You learnt to play the viola at a young age and have spent time playing in orchestras and alongside groups such as Arcade Fire amongst others. Being a solo artist do you find it helps to work with others occasionally?
Patrick: It was very useful last year when I started playing for Patti Smith. It helps you focus on the music rather than the more performative aspects of things. It’s like when I used to play in orchestras, you kind of dissolve in to the totality of the sound. It helps spark my imagination for all the stuff that goes on beyond the singing. I worked with Fiona Bryce on this record for the orchestral arrangements on the album. I was being very ambitious in what I wanted and I would have had to go back in time ten years to when I was studying music at Trinity to be able to do it on my own. I found a good collaborator there.
You’ve done a lot of collaborations in the past and it was rumoured this album would feature Groove Armada and the actress Tilda Swinton amongst others, which it doesn’t. What happened there?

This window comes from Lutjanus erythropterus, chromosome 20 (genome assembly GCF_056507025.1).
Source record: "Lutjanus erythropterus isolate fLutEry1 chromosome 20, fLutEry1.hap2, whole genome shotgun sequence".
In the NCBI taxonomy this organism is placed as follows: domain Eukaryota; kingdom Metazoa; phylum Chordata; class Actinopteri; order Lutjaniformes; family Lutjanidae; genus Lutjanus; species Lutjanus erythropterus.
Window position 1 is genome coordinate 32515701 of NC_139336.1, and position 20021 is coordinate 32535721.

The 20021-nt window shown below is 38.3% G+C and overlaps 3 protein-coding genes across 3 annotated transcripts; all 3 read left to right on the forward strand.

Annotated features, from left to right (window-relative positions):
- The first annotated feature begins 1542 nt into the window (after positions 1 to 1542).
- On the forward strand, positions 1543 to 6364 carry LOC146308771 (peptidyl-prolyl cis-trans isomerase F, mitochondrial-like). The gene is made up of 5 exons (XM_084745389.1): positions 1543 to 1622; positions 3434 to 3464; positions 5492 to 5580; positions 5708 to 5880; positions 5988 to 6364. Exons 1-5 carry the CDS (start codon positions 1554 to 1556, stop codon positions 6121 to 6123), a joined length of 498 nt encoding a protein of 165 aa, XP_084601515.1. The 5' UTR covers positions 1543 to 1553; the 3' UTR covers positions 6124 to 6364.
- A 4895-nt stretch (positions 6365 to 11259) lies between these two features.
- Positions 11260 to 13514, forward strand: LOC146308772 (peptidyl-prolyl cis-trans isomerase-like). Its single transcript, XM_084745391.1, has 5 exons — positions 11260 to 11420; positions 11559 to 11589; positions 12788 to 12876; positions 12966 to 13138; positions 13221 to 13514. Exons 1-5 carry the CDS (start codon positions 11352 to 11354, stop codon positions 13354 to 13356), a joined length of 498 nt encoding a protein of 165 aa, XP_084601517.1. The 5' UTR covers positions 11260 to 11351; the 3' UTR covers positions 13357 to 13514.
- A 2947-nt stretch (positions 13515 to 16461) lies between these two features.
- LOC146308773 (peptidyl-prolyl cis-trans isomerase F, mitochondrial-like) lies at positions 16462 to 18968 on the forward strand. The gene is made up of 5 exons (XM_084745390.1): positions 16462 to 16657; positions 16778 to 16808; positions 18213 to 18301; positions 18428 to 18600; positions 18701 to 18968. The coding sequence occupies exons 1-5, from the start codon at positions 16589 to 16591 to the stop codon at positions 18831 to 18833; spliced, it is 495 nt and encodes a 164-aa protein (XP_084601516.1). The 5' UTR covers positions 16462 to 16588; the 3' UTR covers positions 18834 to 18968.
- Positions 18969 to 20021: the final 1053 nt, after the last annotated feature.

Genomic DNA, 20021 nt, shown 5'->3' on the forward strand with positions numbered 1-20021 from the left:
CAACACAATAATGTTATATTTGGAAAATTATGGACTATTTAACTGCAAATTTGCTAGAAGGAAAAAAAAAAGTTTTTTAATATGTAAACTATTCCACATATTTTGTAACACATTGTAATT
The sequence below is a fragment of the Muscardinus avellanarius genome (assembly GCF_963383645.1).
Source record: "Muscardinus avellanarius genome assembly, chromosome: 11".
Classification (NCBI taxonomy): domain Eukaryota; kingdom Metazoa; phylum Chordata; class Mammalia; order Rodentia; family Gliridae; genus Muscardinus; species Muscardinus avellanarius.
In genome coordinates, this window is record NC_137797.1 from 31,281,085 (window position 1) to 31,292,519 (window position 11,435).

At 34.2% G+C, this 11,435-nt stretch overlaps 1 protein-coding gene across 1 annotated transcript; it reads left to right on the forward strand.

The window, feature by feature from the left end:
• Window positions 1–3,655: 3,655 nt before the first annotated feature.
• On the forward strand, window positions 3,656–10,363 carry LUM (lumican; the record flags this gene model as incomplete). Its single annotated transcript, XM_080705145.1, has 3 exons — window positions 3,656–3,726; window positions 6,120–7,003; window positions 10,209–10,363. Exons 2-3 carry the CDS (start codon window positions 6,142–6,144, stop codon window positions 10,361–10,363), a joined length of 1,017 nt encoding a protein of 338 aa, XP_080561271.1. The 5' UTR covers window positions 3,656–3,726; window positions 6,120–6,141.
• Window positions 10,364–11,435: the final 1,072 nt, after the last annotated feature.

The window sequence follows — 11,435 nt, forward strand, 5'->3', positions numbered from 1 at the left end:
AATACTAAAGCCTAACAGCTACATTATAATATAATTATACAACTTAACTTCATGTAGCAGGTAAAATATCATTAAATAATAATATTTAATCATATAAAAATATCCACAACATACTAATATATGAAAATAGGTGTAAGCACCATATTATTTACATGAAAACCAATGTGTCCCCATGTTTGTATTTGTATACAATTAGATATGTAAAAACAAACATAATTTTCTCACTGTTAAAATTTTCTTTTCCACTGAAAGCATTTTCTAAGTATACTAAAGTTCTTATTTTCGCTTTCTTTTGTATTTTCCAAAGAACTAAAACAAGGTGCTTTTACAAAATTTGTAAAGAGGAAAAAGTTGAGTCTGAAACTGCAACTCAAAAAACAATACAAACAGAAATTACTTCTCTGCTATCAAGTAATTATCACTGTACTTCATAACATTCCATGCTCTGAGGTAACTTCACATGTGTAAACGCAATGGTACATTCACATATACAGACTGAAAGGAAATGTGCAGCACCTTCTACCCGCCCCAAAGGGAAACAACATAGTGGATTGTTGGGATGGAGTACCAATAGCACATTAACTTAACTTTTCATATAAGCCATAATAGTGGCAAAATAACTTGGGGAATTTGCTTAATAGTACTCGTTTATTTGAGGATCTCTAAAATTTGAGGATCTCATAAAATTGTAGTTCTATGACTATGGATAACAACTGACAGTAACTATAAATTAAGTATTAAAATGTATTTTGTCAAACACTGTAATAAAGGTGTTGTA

Patrick: What was amazing about signing to Mercury was that they were really uninterested in my collaborations. They preferred me to be autonomous, to stick to my own vision.
The earlier records were me alone with my music. ‘The Bachelor’ was me starting to get bored of myself. ‘The Conqueror’ was going to have collaborations with dance producers and all the rest of it, but I couldn’t really here myself in it. The label were great in pointing out that it just wasn’t me, that I had a whole body of my own work that I should’ve had more confidence in. It was like they reigned me in, I went into my hermits cave and this album came out. That’s why there are no collaborations on it, no duets even.
The last album was released through fans buying shares in it. It sounds like your glad to be back on a label…